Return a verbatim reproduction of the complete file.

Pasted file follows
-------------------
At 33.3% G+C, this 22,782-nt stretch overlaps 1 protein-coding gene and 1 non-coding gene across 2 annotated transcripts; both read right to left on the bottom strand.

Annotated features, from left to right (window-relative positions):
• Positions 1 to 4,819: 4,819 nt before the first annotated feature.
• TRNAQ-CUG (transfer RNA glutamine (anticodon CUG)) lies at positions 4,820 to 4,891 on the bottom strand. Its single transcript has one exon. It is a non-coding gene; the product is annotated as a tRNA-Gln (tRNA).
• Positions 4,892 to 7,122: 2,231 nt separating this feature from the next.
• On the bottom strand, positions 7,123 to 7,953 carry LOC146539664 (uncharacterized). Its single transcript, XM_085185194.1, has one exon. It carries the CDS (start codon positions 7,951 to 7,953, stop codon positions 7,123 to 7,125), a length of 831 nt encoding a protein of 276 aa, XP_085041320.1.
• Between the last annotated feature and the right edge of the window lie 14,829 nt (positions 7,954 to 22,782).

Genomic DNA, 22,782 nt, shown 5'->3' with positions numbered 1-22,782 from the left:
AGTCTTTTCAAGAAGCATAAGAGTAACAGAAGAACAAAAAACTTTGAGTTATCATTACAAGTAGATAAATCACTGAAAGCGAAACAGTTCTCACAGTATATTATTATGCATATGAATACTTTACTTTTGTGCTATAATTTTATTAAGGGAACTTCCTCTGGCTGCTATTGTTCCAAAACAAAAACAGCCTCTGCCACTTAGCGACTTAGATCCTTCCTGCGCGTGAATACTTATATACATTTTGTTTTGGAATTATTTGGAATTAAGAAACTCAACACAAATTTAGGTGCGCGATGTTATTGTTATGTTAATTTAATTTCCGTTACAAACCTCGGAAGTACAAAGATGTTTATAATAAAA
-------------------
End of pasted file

At 33.3% G+C, this 22,782-nt stretch overlaps 1 protein-coding gene and 1 non-coding gene across 2 annotated transcripts; both read right to left on the bottom strand.

Annotated features, from left to right (window-relative positions):
• Positions 1 to 4,819: 4,819 nt before the first annotated feature.
• TRNAQ-CUG (transfer RNA glutamine (anticodon CUG)) lies at positions 4,820 to 4,891 on the bottom strand. Its single transcript has one exon. It is a non-coding gene; the product is annotated as a tRNA-Gln (tRNA).
• Positions 4,892 to 7,122: 2,231 nt separating this feature from the next.
• On the bottom strand, positions 7,123 to 7,953 carry LOC146539664 (uncharacterized). Its single transcript, XM_085185194.1, has one exon. It carries the CDS (start codon positions 7,951 to 7,953, stop codon positions 7,123 to 7,125), a length of 831 nt encoding a protein of 276 aa, XP_085041320.1.
• Between the last annotated feature and the right edge of the window lie 14,829 nt (positions 7,954 to 22,782).

Genomic DNA, 22,782 nt, shown 5'->3' with positions numbered 1-22,782 from the left:
AGTCTTTTCAAGAAGCATAAGAGTAACAGAAGAACAAAAAACTTTGAGTTATCATTACAAGTAGATAAATCACTGAAAGCGAAACAGTTCTCACAGTATATTATTATGCATATGAATACTTTACTTTTGTGCTATAATTTTATTAAGGGAACTTCCTCTGGCTGCTATTGTTCCAAAACAAAAACAGCCTCTGCCACTTAGCGACTTAGATCCTTCCTGCGCGTGAATACTTATATACATTTTGTTTTGGAATTATTTGGAATTAAGAAACTCAACACAAATTTAGGTGCGCGATGTTATTGTTATGTTAATTTAATTTCCGTTACAAACCTCGGAAGTACAAAGATGTTTATAATAAAA